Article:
Design Time Reflection

Is there a way to do reflection pre-compile - at design time?

My intent is to use T4 to spit out custom codes based on classes that implement certain interfaces. I know I can call upon reflection, but I want the T4 script to spit out the additional code before compile, otherwise I will need to compile the code twice, once to generate dlls, twice to let T4 reflect on the previously generated dll and add additional scaffolding.

Is there a way to do reflection at design time?

Is there a better way to do this?

Answers


There actually is a way of generating code pre-build based on the CodeModel provided by Visual Studio Automation: The Project Interface provides a Property "CodeModel" that contains a graph of all model artifacts in that project. You might want to traverse it in order to find classes, interfaces, properties, ... based on which you generate your output code.

dandrejw already mentioned the Tangible T4-Editor. It has got a free template gallery. There is a reusable template "tangible Visual Studio Automation Helper" which should be extremely helpful in your case. Using this template you could solve your issue like this:

This is code within a t4 template detecting all classes that implement INotifyPropertyChanged.

<#
    // get a reference to the project of this t4 template
    var project = VisualStudioHelper.CurrentProject;
    // get all class items from the code model
    var allClasses = VisualStudioHelper.GetAllCodeElementsOfType(project.CodeModel.CodeElements, EnvDTE.vsCMElement.vsCMElementClass, false);

    // iterate all classes
    foreach(EnvDTE.CodeClass codeClass in allClasses)
    {
        // get all interfaces implemented by this class
        var allInterfaces = VisualStudioHelper.GetAllCodeElementsOfType(codeClass.ImplementedInterfaces, EnvDTE.vsCMElement.vsCMElementInterface, true);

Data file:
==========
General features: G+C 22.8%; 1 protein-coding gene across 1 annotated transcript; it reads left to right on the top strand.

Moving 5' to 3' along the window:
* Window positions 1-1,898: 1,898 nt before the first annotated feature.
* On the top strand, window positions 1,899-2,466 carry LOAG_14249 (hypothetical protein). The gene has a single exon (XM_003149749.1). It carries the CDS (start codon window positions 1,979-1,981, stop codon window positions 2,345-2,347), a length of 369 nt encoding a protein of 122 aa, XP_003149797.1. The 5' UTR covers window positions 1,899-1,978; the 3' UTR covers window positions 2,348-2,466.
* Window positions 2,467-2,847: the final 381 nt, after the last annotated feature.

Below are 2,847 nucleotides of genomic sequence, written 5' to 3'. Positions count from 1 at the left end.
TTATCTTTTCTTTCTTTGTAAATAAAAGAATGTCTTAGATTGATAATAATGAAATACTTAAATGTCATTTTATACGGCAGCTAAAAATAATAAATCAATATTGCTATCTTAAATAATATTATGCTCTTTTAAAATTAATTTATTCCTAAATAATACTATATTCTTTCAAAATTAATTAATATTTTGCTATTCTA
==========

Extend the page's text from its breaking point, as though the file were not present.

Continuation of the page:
if (allInterfaces.OfType<EnvDTE.CodeInterface>()
                         .Any(i => i.Name == "INotifyPropertyChanged"))
        {
            #>Render your code here<#
        }
    }
#>

Put your output code where the code snippet says "Render your code here".


For any future readers not in the mood to try and get the T4 VisualStudioHelper template working, below is a self-contained template which enumerates all the classes in the current project. It is tested in Visual Studio 2013 and was inspired by the code on the T4 Site

<#@ template  debug="true" hostSpecific="true" #>
<#@ output extension=".cs" #>
<#@ Assembly Name="System.Core" #>
<#@ assembly name="EnvDte" #>
<#@ import namespace="System" #>
<#@ import namespace="System.IO" #>
<#@ import namespace="System.Diagnostics" #>
<#@ import namespace="System.Linq" #>
<#@ import namespace="System.Collections" #>
<#@ import namespace="System.Collections.Generic" #> 
<#    
  foreach(var ns in GetNamespaceElements())
  {
    foreach(var cc in ns.Members.OfType<EnvDTE.CodeClass>())
    {
#>Render your code here<#
    }
  }
#>

<#+
  public IEnumerable<EnvDTE.CodeNamespace> GetNamespaceElements()
  {
    var visualStudio = (this.Host as IServiceProvider).GetService(typeof(EnvDTE.DTE))
                        as EnvDTE.DTE;
    var project = visualStudio.Solution.FindProjectItem(this.Host.TemplateFile)
                  .ContainingProject as EnvDTE.Project;

    var projItems = new List<EnvDTE.ProjectItem>();
    FillProjectItems(project.ProjectItems, projItems);
    var names = new HashSet<string>(projItems
      .Where(i => i.FileCodeModel != null)
      .SelectMany(i => i.FileCodeModel.CodeElements.OfType<EnvDTE.CodeElement>())
      .Where(e => e.Kind == EnvDTE.vsCMElement.vsCMElementNamespace)
      .Select(e => e.FullName));

    var codeNs = new List<EnvDTE.CodeNamespace>();
    FillCodeNamespaces(project.CodeModel.CodeElements.OfType<EnvDTE.CodeNamespace>(), codeNs);

    return codeNs.Where(ns => names.Contains(ns.FullName));
  }

  public void FillCodeNamespaces(IEnumerable<EnvDTE.CodeNamespace> parents, List<EnvDTE.CodeNamespace> all)
  {
    foreach (var parent in parents)
    {
      all.Add(parent);
      FillCodeNamespaces(parent.Members.OfType<EnvDTE.CodeNamespace>(), all);
    }
  }

  public void FillProjectItems(EnvDTE.ProjectItems items, List<EnvDTE.ProjectItem> ret)
  {
    if (items == null) return;
    foreach(EnvDTE.ProjectItem item in items)
    {
      ret.Add(item);
      FillProjectItems(item.ProjectItems, ret);
    }
  }
#>

The only way I know of to do this is to make use of some code parsing capability. I can't think of a way off the top of my head how to do that. I'm sure .NET has some utilities that can do that.

I'm not sure what your situation is, but usually instead of reading code, you have some centralized piece of information, be it an XML file or some UML diagram (class diagram even) that is used to generate code from. It simplifies things a bit and makes it easier to make changes and let code generation spit out the changes. Have a look at the Tangible T4 tools for Visual Studio.


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